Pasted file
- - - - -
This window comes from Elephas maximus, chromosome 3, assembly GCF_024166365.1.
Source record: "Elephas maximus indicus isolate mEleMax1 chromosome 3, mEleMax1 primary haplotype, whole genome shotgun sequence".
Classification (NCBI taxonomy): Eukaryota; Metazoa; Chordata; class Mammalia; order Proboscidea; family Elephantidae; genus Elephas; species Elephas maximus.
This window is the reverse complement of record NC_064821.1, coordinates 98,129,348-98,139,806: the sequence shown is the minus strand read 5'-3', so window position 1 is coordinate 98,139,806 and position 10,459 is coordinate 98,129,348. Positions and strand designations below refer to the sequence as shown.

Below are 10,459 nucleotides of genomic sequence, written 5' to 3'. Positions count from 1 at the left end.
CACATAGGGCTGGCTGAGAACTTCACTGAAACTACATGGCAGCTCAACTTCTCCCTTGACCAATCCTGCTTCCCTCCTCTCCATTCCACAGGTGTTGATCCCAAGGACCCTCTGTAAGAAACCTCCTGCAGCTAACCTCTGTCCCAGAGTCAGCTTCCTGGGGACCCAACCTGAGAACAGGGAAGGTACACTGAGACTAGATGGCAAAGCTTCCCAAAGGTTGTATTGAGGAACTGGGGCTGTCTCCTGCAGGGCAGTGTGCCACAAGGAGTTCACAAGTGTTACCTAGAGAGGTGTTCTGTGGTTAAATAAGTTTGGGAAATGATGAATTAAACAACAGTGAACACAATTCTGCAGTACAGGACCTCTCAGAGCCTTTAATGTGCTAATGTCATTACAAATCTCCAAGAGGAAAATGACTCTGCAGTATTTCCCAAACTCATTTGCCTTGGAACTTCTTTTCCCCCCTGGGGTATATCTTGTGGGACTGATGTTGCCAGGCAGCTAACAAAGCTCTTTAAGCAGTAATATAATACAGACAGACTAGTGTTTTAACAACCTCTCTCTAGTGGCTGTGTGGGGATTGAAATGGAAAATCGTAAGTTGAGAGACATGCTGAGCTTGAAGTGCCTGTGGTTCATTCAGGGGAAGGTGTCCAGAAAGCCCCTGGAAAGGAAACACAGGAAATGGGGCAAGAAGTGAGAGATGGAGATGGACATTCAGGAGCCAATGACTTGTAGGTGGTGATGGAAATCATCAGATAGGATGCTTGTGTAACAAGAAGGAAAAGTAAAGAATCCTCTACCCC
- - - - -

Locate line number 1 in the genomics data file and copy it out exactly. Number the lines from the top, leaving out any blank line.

This window comes from Elephas maximus, chromosome 3, assembly GCF_024166365.1.